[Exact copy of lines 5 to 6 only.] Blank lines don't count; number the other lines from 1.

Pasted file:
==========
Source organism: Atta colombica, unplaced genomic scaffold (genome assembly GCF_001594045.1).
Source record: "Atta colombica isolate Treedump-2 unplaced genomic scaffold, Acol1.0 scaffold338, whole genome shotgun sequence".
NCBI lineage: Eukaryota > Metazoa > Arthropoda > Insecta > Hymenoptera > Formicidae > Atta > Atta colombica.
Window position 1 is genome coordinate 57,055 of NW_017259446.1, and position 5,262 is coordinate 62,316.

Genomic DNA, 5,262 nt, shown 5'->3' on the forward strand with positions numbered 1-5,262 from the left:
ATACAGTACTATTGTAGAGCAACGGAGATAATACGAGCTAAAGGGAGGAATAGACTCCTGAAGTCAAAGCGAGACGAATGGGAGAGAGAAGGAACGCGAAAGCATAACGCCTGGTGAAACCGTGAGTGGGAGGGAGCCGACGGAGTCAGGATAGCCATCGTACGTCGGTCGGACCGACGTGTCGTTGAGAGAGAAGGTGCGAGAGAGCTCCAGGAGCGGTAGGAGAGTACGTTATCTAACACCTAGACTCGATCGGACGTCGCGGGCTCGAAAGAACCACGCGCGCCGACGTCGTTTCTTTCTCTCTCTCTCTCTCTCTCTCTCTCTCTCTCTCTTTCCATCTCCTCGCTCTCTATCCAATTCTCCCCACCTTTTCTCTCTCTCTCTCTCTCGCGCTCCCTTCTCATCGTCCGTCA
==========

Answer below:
Genomic DNA, 5,262 nt, shown 5'->3' on the forward strand with positions numbered 1-5,262 from the left:
ATACAGTACTATTGTAGAGCAACGGAGATAATACGAGCTAAAGGGAGGAATAGACTCCTGAAGTCAAAGCGAGACGAATGGGAGAGAGAAGGAACGCGAAAGCATAACGCCTGGTGAAACCGTGAGTGGGAGGGAGCCGACGGAGTCAGGATAGCCATCGTACGTCGGTCGGACCGACGTGTCGTTGAGAGAGAAGGTGCGAGAGAGCTCCAGGAGCGGTAGGAGAGTACGTTATCTAACACCTAGACTCGATCGGACGTCGCGGGCTCGAAAGAACCACGCGCGCCGACGTCGTTTCTTTCTCTCTCTCTCTCTCTCTCTCTCTCTCTCTCTCTTTCCATCTCCTCGCTCTCTATCCAATTCTCCCCACCTTTTCTCTCTCTCTCTCTCTCGCGCTCCCTTCTCATCGTCCGTCA